Air Travel Greenhouse Gas Emissions Information and Reduction Program launched

In her message on September 27 to faculty and staff, Provost Eiko Maruko Siniawer announced the launch of a new program aimed to inform air travelers about the greenhouse gas (GHG) emissions associated with their trips. The program reflects recognition that travel emissions represent a sizable and growing share of the college’s total carbon emissions. 

Williams is not alone in this situation. According to the EPA transportation emissions make up 27% of total national GHG emissions. and air travel is projected to recover from COVID-19 related declines, reaching 4 billion passengers in 2024 (an increase of 3% from 2019). It is thus important for systemic efforts to decarbonize transportation and for individual organizations and travelers to consider climate impacts in their travel planning.

Many faculty, staff, and students at Williams have expressed strong interest in reducing greenhouse gas emissions from college-sponsored air travel and it is one of several climate action goals in the Strategic Plan. At the same time, we recognize that air travel is essential to many of our educational and professional activities, including conducting research in geographically distant areas, pursuing professional development opportunities, and recruiting a diverse student body.  As Provost Siniawer pointed out in her message, any initiative to reduce air travel emissions should not compromise essential work for the college.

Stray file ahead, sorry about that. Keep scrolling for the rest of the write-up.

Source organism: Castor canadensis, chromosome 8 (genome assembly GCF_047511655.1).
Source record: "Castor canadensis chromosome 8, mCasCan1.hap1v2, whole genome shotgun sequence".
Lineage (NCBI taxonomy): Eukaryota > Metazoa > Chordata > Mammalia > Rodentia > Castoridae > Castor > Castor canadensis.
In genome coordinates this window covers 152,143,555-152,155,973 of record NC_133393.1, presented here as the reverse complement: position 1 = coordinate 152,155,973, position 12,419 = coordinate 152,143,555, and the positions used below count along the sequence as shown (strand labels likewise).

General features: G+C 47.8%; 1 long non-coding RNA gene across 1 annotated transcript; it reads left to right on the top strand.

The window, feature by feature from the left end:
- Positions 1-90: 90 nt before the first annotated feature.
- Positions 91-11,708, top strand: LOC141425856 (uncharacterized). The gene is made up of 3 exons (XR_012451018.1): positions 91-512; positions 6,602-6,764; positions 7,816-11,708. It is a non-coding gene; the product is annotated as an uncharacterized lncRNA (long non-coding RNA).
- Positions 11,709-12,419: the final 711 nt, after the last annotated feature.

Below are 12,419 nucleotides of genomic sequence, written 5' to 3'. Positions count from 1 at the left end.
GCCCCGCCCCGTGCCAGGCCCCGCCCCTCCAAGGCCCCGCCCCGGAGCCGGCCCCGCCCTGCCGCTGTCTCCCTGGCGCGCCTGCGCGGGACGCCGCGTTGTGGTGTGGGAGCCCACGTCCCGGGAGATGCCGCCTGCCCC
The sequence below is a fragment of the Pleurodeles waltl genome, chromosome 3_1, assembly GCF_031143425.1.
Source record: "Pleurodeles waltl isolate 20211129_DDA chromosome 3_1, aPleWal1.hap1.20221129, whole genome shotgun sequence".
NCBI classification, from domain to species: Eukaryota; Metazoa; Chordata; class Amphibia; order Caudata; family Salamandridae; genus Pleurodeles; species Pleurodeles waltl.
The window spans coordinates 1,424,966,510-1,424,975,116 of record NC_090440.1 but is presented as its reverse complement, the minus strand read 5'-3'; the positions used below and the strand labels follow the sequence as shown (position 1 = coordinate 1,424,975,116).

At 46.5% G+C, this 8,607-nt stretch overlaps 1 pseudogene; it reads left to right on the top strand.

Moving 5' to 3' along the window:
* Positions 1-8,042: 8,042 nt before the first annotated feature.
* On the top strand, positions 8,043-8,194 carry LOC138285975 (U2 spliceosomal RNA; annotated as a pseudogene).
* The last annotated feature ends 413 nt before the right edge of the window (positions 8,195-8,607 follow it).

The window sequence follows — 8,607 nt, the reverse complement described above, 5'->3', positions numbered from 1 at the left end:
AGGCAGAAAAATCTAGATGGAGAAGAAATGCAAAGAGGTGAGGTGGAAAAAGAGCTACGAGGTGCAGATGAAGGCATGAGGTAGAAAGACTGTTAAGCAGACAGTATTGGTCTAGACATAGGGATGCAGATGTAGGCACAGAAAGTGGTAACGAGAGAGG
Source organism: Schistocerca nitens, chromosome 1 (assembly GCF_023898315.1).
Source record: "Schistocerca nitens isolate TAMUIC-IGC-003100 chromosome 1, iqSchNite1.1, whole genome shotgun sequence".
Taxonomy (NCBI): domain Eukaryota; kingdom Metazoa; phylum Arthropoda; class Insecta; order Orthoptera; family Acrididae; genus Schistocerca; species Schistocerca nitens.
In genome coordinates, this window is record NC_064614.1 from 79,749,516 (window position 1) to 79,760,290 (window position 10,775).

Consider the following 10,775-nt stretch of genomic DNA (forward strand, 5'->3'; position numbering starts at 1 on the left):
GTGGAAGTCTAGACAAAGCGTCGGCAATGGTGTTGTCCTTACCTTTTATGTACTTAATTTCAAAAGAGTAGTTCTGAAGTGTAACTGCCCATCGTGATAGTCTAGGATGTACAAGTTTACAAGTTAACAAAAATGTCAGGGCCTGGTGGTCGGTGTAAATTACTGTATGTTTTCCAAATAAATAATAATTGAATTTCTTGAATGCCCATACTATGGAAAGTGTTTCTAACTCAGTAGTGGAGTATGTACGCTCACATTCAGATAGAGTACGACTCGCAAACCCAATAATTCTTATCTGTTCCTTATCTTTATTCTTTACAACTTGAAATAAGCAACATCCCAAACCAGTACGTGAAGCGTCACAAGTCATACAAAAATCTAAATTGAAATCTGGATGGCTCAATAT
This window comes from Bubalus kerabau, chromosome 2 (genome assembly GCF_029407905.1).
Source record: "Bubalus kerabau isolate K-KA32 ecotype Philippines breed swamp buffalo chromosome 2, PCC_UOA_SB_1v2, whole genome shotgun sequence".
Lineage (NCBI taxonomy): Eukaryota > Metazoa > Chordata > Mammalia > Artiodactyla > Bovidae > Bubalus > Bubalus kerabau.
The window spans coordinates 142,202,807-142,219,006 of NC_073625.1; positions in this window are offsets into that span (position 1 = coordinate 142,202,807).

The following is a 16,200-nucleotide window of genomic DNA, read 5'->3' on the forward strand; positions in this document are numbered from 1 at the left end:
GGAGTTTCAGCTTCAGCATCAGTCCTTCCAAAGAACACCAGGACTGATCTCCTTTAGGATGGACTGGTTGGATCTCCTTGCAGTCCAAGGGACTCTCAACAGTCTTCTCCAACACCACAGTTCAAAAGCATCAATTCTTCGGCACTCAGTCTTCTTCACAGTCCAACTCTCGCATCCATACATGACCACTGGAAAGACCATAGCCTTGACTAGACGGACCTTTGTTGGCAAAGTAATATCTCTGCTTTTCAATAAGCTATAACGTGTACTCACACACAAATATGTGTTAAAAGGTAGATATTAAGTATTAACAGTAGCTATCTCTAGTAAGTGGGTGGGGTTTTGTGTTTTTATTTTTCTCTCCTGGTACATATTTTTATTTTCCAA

The new program hopes to achieve the following objectives:

  • Provide meaningful information to travelers about the GHG emissions of their recent travel, including equivalencies to relatable activities in daily life.
  • Raise awareness of the concept of the Social Cost of Carbon by providing estimates of the climate damages of GHG emissions in dollar terms, which disproportionately burden low-income households and people of color.
  • Offer useful advice on opportunities for greening travel, which together with the aforementioned objectives might lead to reductions in college air travel GHG emissions over time.

In October, the Zilkha Center, as administrator of the program, will begin sending monthly emails to travelers that contain the above information in customized form and track aggregate emissions over time to see if the program can contribute to meaningful reductions in GHG emissions. We have also set up a program webpage with more information.